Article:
If you are an enterprise and are considering Slack, it will be critical to prepare appropriately for the aggressive push Slack is going to make to win/grab your business and logo. Beyond achieving the proper pricing, level of protections, and contractual flexibility, it is essential that you obtain commitments from Slack regarding SLA adherence beyond the watered down inadequate new standard.
Zoom Posts a Surprise Profit and Raises Full Year Guidance
Zoom also reported Q2 FY20 results last week, just one day after Slack. Even though this was not Zoom’s first earnings since going public like Slack, there was a significant amount of anticipation leading up to last week’s report given how competitive the collaboration market is these days and given Zoom’s success to this point. Here are a few highlights:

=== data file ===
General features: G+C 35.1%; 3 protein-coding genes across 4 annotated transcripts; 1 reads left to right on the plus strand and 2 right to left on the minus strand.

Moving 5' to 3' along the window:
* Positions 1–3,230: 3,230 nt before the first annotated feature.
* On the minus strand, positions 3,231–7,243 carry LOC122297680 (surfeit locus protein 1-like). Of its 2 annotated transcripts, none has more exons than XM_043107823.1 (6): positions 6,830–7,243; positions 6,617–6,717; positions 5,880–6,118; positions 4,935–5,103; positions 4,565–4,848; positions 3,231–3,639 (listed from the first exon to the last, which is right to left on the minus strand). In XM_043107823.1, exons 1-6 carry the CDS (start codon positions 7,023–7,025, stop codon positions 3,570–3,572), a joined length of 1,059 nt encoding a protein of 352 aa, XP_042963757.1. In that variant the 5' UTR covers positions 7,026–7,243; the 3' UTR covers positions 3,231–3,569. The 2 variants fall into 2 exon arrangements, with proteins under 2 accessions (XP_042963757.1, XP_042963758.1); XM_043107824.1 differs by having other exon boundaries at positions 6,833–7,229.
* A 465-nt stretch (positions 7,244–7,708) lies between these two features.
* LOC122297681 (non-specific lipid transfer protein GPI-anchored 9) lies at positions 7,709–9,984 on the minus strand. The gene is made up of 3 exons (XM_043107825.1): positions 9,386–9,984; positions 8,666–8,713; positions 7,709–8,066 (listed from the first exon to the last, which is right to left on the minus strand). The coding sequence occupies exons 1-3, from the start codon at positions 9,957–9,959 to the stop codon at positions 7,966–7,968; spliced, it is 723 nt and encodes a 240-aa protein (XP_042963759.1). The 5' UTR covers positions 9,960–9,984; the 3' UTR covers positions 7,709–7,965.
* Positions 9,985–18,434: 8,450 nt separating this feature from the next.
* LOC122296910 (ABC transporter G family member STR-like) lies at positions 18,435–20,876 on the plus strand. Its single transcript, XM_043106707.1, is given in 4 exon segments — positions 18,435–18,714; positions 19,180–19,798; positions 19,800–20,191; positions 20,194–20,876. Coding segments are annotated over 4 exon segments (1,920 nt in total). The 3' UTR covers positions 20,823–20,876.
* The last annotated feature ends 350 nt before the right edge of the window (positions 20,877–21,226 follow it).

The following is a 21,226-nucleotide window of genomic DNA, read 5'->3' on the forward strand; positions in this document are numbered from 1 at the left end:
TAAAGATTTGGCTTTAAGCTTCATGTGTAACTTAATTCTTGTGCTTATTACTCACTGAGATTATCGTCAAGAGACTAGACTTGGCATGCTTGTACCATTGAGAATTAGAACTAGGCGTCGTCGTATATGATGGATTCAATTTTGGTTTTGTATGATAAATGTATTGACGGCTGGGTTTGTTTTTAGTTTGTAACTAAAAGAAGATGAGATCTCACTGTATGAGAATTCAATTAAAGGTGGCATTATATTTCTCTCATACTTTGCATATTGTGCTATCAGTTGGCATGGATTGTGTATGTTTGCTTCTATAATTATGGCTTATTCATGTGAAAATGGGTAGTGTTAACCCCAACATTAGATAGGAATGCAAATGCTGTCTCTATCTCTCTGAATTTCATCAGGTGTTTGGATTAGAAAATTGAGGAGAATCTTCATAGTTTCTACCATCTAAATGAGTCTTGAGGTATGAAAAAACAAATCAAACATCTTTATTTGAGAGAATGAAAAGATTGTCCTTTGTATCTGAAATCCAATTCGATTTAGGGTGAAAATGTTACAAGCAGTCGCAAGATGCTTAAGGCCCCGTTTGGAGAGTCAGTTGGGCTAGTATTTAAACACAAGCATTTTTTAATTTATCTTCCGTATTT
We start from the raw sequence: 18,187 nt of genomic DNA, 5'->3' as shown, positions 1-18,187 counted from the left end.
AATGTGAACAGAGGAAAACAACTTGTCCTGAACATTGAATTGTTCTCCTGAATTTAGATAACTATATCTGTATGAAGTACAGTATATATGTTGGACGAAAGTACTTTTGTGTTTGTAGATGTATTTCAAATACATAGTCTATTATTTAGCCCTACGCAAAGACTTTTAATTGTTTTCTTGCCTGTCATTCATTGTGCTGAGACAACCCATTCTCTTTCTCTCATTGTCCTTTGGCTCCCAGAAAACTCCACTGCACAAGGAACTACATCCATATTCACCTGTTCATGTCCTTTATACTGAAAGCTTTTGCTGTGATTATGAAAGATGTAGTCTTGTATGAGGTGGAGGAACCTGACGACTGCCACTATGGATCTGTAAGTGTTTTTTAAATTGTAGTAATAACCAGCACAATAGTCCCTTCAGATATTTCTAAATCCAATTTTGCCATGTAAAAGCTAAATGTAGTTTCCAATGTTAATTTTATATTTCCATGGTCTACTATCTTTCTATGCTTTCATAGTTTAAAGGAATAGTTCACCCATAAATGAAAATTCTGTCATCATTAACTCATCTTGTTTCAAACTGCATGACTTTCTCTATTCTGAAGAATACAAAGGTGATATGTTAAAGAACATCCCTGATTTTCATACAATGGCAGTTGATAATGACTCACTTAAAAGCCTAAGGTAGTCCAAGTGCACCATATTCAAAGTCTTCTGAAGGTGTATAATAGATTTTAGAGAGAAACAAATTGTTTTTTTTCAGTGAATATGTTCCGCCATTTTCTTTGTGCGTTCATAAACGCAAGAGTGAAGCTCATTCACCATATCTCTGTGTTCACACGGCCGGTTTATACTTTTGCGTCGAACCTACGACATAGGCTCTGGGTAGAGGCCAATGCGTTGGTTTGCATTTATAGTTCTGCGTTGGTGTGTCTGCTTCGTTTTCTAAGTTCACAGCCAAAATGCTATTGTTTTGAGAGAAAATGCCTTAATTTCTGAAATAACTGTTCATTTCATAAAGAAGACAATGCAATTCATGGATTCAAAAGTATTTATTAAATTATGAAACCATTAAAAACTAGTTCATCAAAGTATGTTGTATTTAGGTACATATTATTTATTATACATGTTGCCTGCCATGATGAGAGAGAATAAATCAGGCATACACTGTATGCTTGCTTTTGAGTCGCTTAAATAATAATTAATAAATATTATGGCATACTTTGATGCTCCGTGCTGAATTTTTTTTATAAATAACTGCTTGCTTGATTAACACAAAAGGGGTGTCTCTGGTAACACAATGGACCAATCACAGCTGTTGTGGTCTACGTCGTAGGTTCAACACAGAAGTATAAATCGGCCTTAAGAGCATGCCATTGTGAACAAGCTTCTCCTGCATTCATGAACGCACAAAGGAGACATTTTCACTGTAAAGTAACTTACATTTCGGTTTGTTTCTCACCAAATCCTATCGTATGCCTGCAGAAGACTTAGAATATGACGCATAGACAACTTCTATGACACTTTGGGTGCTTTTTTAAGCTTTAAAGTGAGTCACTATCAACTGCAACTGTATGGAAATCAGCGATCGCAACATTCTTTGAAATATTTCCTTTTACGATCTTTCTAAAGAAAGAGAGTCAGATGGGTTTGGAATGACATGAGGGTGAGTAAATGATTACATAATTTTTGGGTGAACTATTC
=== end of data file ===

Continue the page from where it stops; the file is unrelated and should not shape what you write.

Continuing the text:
- Earnings of $5.5M
- Revenue of $145.8M (96% growth)
- Forecasted Q3 Revenue = $155M to $156M
- Forecasted Full Year Revenue = $587M to $590M
- 466 Customers that Pay $100K+ Annually (104% growth)
Posting a surprise profit, strong revenue growth, beating analysts’ expectations while also raising full year revenue guidance, are all positive signs for Zoom and its founder and CEO Eric S. Yuan. Analysts were expecting Q2 revenue to come in around $130M and Zoom had previously forecasted full year revenue to reach between $535M to $540M.
Having 466 customers that pay at least $100K in annual revenue, representing an impressive 104% growth, is also a step in the right direction as they work to make themselves a true cloud enterprise vendor.
Beyond expanding and growing their current base of already loyal customers, if Zoom is going to be successful long-term and become the video conferencing and collaboration cloud vendor of choice for enterprises, it is critical that they continue to find ways to first get an audience within the enterprises they are trying to penetrate and next, get in front of the decision makers. The goal will turn to converting these enterprises as quickly as possible.